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If you actually cannot choose from among several photos, your inability to choose means there is no significant difference among them, regardless of ISO. Just pick one randomly and move on.


All other things being equal, there is about a stop of ISO values that would result in correct exposure. Within that range, you can use a higher ISO if you want a brighter image. You might see improved shadow details, but you would need to take care not to blow highlights. Otherwise, you would need to change other settings in the exposure triangle. Choose settings that fit the lighting and subject.

Higher ISO is useful when:

  • You're using faster shutter speeds to freeze motion.
  • You're using smaller apertures to increase depth of field.
  • You're working in low light. You want to see more shadow detail.
  • You want to use a camera feature that requires higher ISO values. (Dynamic Range Expansion, increased noise reduction)

Lower ISO is useful when:

  • You're using long shutter speeds to allow motion blur, such as when photographing running water.
  • You're using large apertures to blur the background.
  • You're working in bright light. You want to avoid blowing highlights.

So here's a real example where it makes sense to use higher ISO settings.

  • Indoors. 1/30s. F1.4. ISO 100. Kids playing. If you have steady hands, absolutely nail exposure, and catch the kids in a still moment, maybe you'll get a couple clear shots out of a dozen.

  • Indoors. 1/120s. F4. ISO 3200. Kids playing. Faster shutter speed and greater DOF makes it more likely that you'll get the shots you want. The major criteria for picking keepers will be composition, facial expressions, etc, not whether you nailed focus or captured too much motion blur.

Everyone looking at grainy photos of kids playing will appreciate how cute the kids are. No one looking at blurry pictures of unrecognizable people will be impressed by how little noise there is.

See also:


In your hypothetical scenario, it's not necessarily the case that the photo taken with a higher ISO setting will have less noise than one taken with a lower setting.

  • Lower ISO settings will not reduce noise without sufficient lighting. An underexposed image that is pushed several stops in software will have noise, even though the ISO was set low. An image pushed in software may have the same or more noise as using the correct ISO setting, depending on camera.

  • Some cameras produce minimal levels of noise across a range of settings. There may be no practical difference among photos taken within that range.

  • Some cameras may produce better results with ISO values at some interval. ISO 640 may have less noise than ISO 100.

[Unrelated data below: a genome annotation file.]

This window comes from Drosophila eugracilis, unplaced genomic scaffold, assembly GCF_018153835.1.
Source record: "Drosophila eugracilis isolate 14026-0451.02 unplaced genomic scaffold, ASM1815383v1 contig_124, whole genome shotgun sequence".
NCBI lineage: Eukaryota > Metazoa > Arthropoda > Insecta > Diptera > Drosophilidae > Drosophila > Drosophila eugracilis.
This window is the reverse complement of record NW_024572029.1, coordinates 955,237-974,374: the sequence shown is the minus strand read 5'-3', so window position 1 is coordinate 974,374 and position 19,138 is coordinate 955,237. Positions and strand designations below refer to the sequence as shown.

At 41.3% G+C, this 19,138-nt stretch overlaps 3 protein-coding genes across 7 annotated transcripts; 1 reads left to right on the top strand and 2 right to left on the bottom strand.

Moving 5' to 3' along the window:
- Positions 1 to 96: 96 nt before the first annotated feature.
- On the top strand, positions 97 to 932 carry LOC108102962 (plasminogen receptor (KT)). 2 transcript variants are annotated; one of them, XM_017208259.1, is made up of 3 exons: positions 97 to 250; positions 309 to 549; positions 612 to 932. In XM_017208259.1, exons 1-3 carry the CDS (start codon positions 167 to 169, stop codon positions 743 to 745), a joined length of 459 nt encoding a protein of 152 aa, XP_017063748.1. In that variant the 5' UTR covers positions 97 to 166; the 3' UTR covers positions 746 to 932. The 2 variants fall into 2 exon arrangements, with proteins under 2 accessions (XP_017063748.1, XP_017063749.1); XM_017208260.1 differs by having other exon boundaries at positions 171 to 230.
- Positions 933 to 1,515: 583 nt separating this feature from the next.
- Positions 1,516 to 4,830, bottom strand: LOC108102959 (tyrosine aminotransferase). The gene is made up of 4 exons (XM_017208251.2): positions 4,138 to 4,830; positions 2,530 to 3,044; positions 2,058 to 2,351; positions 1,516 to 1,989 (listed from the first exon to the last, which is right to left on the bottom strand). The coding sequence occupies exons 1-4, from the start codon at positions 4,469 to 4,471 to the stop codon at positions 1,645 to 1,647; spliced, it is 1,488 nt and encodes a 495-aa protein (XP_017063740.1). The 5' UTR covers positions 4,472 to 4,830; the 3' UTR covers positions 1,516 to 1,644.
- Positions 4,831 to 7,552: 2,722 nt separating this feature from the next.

See also:

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  • The points you are raising is why i had added the clarification in my question and gave a concrete example of what is the situation i have in mind. I should not have said " all other things being equal " I meant exposure being equal, the other 2 parameters will obviously not be equal in order to maintain the proper exposure. Jun 18 at 16:20
  • So, the baby example is irrelevant. Both the lower and higher ISOs do not have any blur, because it is a well lit subject. And difference in ISO has been compensated for by adjusting the other 2 parameters ( and the other parameters were required to adjust only a little bit, i am not talking about a situation where the other 2 parameters have been required to be adjusted to some unreasonable extreme amount. ) So, both the low and high ISO image are properly exposed, without any bluriness . Jun 18 at 16:20
  • The 3 use cases of Higher ISO you gave i.e. fast shutter speed, small aperture and working in low light are all examples, where i HAVE to use higher ISO to get the proper exposure. There is no conflict between using high or low ISO in that case, because we need high ISO in those examples to get the proper exposures. I am talking about the example that i mentioned in the clarification of the question, where we have well lit , subject and we have 5 properly exposed photos with differing ISOs say 100,200,300,400 and 500 . Jun 18 at 16:21
  • There is no bluriness etc. in any of those. So, in this case is their any reason to prefer the 500 ISO over the 100 ISO ? Because, the way i see it , if their is any noise, it will be more in the 500 ISO image. So, is their any reason to prefer the 500 ISO over the 100 ISO ? Jun 18 at 16:21